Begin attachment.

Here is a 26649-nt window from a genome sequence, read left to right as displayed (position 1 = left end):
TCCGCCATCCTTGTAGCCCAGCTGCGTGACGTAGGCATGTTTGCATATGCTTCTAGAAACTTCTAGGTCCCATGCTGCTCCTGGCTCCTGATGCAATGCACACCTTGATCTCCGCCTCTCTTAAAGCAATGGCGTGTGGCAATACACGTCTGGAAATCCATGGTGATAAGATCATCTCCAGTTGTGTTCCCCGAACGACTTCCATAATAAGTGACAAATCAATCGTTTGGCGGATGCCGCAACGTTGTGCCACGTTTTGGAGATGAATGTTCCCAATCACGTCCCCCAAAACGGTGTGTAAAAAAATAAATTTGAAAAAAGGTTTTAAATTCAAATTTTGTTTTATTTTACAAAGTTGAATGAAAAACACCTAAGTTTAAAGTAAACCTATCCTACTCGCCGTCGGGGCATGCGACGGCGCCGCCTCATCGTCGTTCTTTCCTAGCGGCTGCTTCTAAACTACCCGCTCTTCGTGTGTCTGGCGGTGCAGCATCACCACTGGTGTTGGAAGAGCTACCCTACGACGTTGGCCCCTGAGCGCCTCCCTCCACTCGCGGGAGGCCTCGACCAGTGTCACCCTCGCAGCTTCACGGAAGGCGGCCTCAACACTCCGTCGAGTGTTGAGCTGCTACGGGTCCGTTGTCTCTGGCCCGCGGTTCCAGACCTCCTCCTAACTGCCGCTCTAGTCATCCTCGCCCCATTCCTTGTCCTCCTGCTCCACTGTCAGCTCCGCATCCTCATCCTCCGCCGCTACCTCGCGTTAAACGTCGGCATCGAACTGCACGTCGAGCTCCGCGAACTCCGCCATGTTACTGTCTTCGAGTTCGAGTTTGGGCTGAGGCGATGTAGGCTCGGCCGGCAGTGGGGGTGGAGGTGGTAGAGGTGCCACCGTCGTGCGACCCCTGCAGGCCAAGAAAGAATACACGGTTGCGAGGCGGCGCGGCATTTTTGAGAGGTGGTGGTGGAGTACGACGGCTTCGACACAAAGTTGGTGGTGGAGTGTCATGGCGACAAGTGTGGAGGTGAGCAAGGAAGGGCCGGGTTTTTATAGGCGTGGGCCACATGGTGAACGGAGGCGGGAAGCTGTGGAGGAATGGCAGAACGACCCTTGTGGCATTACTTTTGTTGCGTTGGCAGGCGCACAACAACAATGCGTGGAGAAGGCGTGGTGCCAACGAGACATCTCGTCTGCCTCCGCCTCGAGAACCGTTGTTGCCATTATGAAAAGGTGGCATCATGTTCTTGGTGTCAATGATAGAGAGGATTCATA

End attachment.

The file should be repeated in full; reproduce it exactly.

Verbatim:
Here is a 26649-nt window from a genome sequence, read left to right as displayed (position 1 = left end):
TCCGCCATCCTTGTAGCCCAGCTGCGTGACGTAGGCATGTTTGCATATGCTTCTAGAAACTTCTAGGTCCCATGCTGCTCCTGGCTCCTGATGCAATGCACACCTTGATCTCCGCCTCTCTTAAAGCAATGGCGTGTGGCAATACACGTCTGGAAATCCATGGTGATAAGATCATCTCCAGTTGTGTTCCCCGAACGACTTCCATAATAAGTGACAAATCAATCGTTTGGCGGATGCCGCAACGTTGTGCCACGTTTTGGAGATGAATGTTCCCAATCACGTCCCCCAAAACGGTGTGTAAAAAAATAAATTTGAAAAAAGGTTTTAAATTCAAATTTTGTTTTATTTTACAAAGTTGAATGAAAAACACCTAAGTTTAAAGTAAACCTATCCTACTCGCCGTCGGGGCATGCGACGGCGCCGCCTCATCGTCGTTCTTTCCTAGCGGCTGCTTCTAAACTACCCGCTCTTCGTGTGTCTGGCGGTGCAGCATCACCACTGGTGTTGGAAGAGCTACCCTACGACGTTGGCCCCTGAGCGCCTCCCTCCACTCGCGGGAGGCCTCGACCAGTGTCACCCTCGCAGCTTCACGGAAGGCGGCCTCAACACTCCGTCGAGTGTTGAGCTGCTACGGGTCCGTTGTCTCTGGCCCGCGGTTCCAGACCTCCTCCTAACTGCCGCTCTAGTCATCCTCGCCCCATTCCTTGTCCTCCTGCTCCACTGTCAGCTCCGCATCCTCATCCTCCGCCGCTACCTCGCGTTAAACGTCGGCATCGAACTGCACGTCGAGCTCCGCGAACTCCGCCATGTTACTGTCTTCGAGTTCGAGTTTGGGCTGAGGCGATGTAGGCTCGGCCGGCAGTGGGGGTGGAGGTGGTAGAGGTGCCACCGTCGTGCGACCCCTGCAGGCCAAGAAAGAATACACGGTTGCGAGGCGGCGCGGCATTTTTGAGAGGTGGTGGTGGAGTACGACGGCTTCGACACAAAGTTGGTGGTGGAGTGTCATGGCGACAAGTGTGGAGGTGAGCAAGGAAGGGCCGGGTTTTTATAGGCGTGGGCCACATGGTGAACGGAGGCGGGAAGCTGTGGAGGAATGGCAGAACGACCCTTGTGGCATTACTTTTGTTGCGTTGGCAGGCGCACAACAACAATGCGTGGAGAAGGCGTGGTGCCAACGAGACATCTCGTCTGCCTCCGCCTCGAGAACCGTTGTTGCCATTATGAAAAGGTGGCATCATGTTCTTGGTGTCAATGATAGAGAGGATTCATA